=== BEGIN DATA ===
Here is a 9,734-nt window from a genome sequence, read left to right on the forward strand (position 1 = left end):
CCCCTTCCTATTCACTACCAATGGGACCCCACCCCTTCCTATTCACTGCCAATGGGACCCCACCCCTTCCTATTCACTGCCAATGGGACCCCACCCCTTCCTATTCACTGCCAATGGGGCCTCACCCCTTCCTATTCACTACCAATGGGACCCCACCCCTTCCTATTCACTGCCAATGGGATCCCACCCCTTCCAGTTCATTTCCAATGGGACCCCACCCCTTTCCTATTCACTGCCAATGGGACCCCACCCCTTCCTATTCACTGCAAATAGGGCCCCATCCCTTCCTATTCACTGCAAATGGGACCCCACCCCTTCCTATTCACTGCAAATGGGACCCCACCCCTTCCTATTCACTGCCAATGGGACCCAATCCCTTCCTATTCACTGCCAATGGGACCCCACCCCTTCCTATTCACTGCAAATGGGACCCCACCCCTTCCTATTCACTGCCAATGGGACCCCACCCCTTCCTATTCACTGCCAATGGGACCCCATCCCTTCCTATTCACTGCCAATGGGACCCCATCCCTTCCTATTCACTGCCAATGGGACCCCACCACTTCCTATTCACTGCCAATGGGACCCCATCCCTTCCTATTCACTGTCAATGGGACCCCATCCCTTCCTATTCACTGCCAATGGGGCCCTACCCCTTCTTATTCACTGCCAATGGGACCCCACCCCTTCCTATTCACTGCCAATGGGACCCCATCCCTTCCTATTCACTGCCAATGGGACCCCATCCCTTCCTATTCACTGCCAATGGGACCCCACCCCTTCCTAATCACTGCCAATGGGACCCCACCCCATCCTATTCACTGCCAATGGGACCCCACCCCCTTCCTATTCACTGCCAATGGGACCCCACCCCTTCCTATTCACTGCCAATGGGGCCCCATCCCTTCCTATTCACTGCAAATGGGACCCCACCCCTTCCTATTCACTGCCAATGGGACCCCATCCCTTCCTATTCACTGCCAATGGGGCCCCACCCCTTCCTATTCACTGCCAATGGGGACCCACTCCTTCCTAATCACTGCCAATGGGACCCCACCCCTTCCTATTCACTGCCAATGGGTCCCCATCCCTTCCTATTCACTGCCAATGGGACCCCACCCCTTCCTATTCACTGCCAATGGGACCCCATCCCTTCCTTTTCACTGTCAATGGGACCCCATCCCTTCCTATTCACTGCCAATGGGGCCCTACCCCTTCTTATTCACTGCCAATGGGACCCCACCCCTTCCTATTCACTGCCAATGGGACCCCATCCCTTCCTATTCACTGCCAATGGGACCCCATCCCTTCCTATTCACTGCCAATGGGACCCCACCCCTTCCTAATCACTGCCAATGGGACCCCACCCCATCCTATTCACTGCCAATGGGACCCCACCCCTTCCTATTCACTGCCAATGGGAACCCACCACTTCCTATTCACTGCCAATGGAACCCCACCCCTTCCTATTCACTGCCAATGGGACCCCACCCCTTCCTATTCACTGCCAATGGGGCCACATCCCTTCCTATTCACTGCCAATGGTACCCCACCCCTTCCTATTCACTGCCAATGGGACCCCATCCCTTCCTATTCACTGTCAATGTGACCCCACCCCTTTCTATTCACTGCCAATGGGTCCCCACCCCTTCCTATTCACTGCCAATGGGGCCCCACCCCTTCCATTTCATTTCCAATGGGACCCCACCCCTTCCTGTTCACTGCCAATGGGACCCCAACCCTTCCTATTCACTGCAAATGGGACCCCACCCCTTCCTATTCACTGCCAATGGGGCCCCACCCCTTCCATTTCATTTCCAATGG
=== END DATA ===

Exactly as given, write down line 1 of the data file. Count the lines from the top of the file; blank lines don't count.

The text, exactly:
Here is a 9,734-nt window from a genome sequence, read left to right on the forward strand (position 1 = left end):